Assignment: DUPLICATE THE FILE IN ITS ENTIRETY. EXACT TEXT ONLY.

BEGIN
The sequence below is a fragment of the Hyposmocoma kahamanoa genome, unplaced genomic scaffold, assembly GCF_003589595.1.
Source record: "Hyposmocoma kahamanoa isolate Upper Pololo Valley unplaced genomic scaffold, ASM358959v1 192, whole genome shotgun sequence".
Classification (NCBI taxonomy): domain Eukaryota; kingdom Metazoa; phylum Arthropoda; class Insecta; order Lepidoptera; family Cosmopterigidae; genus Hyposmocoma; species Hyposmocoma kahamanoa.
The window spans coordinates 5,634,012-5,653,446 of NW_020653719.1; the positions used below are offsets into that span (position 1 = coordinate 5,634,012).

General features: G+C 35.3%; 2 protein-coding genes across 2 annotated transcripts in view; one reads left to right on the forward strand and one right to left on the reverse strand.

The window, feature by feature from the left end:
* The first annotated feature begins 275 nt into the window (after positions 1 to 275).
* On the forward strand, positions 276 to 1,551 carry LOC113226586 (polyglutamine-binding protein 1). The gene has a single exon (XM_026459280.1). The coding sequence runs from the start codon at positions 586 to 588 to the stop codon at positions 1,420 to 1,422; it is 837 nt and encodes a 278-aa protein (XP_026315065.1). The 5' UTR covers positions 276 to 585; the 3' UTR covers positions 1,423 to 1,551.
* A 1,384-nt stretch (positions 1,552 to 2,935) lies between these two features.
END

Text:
The sequence below is a fragment of the Hyposmocoma kahamanoa genome, unplaced genomic scaffold, assembly GCF_003589595.1.
Source record: "Hyposmocoma kahamanoa isolate Upper Pololo Valley unplaced genomic scaffold, ASM358959v1 192, whole genome shotgun sequence".
Classification (NCBI taxonomy): domain Eukaryota; kingdom Metazoa; phylum Arthropoda; class Insecta; order Lepidoptera; family Cosmopterigidae; genus Hyposmocoma; species Hyposmocoma kahamanoa.
The window spans coordinates 5,634,012-5,653,446 of NW_020653719.1; the positions used below are offsets into that span (position 1 = coordinate 5,634,012).

General features: G+C 35.3%; 2 protein-coding genes across 2 annotated transcripts in view; one reads left to right on the forward strand and one right to left on the reverse strand.

The window, feature by feature from the left end:
* The first annotated feature begins 275 nt into the window (after positions 1 to 275).
* On the forward strand, positions 276 to 1,551 carry LOC113226586 (polyglutamine-binding protein 1). The gene has a single exon (XM_026459280.1). The coding sequence runs from the start codon at positions 586 to 588 to the stop codon at positions 1,420 to 1,422; it is 837 nt and encodes a 278-aa protein (XP_026315065.1). The 5' UTR covers positions 276 to 585; the 3' UTR covers positions 1,423 to 1,551.
* A 1,384-nt stretch (positions 1,552 to 2,935) lies between these two features.